|Group Group I (dsDNA)|
Higher classification Siphoviridae
|Similar Siphoviridae, Caudovirales, Bacteriophage T5|
T5likevirus (synonyms T5-like phages, T5-like viruses) is a genus of viruses in the order Caudovirales, in the family Siphoviridae. Bacteria serve as the natural host, with transmission achieved through passive diffusion. There are currently eight species in this genus, including the type species Enterobacteria phage T5.
T5likeviruses are nonenveloped, with a head and tail. The head is icosahedral (T=13) and is about 90 nm in diameter. The tail is about 180 nm long, 9 nm wide. It has three long, kinked terminal fibers around 120 nm in length, and a single straight central fiber attached to a conical tip.
Genomes are linear, around 121kb in length. The type species, Enterobacteria phage T5, and several other species have been fully sequenced. The genomes range between roughly 108-121 thousand nucleotides, with about 140 to 170 predicted open reading frames. The complete genomes, as well as two other similar, unclassified genomes are available here.
The virus attaches to the host cell's adhesion receptors using its terminal fibers, and degrades the cell wall using viral exolysin enough to eject the viral DNA into the host cytoplasm via long flexible tail ejection system. Replication follows the DNA strand displacement, via replicative transposition model. DNA-templated transcription is the method of transcription. Once the viral genes have been replicated, the procapsid is assembled and packed. The tail is then assembled and the mature virions are released via lysis. Bacteria serve as the natural host. Transmission routes are passive diffusion.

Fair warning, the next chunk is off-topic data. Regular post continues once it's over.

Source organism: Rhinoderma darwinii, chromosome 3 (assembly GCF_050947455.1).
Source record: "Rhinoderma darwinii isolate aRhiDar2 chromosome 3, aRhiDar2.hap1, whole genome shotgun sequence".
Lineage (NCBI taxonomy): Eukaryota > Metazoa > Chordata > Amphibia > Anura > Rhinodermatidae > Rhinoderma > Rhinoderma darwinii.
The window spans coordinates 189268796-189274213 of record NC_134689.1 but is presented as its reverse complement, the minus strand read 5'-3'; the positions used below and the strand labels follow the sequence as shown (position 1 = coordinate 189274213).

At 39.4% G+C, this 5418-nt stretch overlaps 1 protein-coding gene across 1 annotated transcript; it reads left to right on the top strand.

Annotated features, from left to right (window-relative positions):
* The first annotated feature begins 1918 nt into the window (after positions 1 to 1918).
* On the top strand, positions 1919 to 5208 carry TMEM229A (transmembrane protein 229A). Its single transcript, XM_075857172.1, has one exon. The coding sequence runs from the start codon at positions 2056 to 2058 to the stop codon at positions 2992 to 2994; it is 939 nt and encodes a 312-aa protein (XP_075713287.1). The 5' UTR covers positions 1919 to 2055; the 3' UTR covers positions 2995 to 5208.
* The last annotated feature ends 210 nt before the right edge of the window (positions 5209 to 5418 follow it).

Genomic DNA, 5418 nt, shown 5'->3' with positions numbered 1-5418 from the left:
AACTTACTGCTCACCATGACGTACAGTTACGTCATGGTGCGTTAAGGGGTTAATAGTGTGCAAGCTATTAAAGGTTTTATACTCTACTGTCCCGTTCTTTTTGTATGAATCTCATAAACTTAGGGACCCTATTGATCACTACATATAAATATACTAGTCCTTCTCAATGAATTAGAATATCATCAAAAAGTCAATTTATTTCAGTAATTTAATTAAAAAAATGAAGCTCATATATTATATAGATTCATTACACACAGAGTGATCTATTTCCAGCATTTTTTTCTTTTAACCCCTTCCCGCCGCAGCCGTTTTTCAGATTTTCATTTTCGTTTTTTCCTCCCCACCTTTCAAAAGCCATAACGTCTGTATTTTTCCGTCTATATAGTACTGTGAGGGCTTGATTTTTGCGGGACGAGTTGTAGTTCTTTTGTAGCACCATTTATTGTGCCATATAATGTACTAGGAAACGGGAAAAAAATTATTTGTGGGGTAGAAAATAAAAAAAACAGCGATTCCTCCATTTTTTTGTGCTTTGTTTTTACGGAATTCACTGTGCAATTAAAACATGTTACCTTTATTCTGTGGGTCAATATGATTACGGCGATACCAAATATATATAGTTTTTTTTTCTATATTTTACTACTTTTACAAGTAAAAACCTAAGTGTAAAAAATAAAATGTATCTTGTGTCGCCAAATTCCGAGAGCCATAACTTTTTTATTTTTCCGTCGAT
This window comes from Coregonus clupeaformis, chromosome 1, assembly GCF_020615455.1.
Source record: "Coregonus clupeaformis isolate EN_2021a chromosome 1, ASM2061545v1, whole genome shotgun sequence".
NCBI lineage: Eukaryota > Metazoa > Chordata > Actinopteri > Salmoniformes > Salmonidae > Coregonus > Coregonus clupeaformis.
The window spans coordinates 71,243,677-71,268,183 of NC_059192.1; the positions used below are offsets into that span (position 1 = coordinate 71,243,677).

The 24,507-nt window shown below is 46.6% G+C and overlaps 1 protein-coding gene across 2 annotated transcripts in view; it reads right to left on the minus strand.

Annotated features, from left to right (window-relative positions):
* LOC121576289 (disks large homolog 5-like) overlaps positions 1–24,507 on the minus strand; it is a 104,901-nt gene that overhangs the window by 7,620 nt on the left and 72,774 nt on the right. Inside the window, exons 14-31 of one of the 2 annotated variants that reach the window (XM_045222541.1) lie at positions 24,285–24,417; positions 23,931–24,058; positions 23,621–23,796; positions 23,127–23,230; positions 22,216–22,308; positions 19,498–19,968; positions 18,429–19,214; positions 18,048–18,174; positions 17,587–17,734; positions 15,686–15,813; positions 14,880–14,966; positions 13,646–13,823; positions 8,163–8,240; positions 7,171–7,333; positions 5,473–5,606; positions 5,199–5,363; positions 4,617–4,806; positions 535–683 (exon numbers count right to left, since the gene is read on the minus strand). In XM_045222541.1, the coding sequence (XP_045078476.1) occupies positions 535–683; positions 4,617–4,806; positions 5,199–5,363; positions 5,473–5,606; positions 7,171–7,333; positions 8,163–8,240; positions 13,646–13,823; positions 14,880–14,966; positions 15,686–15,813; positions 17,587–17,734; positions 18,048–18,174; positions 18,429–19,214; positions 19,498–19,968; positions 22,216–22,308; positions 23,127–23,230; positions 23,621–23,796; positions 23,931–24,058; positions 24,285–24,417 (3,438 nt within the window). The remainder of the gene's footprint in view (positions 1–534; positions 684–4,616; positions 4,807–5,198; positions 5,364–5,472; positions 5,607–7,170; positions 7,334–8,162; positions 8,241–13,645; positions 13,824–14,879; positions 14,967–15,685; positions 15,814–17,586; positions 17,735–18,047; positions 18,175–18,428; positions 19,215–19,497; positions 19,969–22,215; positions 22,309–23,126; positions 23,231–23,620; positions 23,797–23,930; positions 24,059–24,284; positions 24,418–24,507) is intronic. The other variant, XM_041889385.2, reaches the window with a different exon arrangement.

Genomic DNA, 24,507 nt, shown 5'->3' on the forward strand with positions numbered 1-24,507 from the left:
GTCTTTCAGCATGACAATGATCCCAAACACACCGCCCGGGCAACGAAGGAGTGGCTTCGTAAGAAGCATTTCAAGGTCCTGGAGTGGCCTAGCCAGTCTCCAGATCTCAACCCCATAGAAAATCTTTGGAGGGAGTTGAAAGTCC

According to ICTV's 1996 report, the genus T5likevirus was first accepted under the name T5-like phages, assigned only to family Siphoviridae. The whole family was moved to order Caudovirales in 1998, and the genus was renamed to T5-like viruses in ICTV's 7th Report in 1999. In 2012, it was renamed again to T5likevirus.